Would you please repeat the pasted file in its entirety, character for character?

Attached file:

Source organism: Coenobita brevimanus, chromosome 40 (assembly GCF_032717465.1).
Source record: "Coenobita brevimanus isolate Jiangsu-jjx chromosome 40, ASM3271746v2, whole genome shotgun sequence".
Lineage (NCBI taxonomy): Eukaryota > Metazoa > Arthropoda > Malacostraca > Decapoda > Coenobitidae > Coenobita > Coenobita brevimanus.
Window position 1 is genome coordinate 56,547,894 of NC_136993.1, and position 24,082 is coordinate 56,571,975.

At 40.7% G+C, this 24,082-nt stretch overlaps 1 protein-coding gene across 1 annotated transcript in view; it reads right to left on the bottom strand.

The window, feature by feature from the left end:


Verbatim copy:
Source organism: Coenobita brevimanus, chromosome 40 (assembly GCF_032717465.1).
Source record: "Coenobita brevimanus isolate Jiangsu-jjx chromosome 40, ASM3271746v2, whole genome shotgun sequence".
Lineage (NCBI taxonomy): Eukaryota > Metazoa > Arthropoda > Malacostraca > Decapoda > Coenobitidae > Coenobita > Coenobita brevimanus.
Window position 1 is genome coordinate 56,547,894 of NC_136993.1, and position 24,082 is coordinate 56,571,975.

At 40.7% G+C, this 24,082-nt stretch overlaps 1 protein-coding gene across 1 annotated transcript in view; it reads right to left on the bottom strand.

The window, feature by feature from the left end: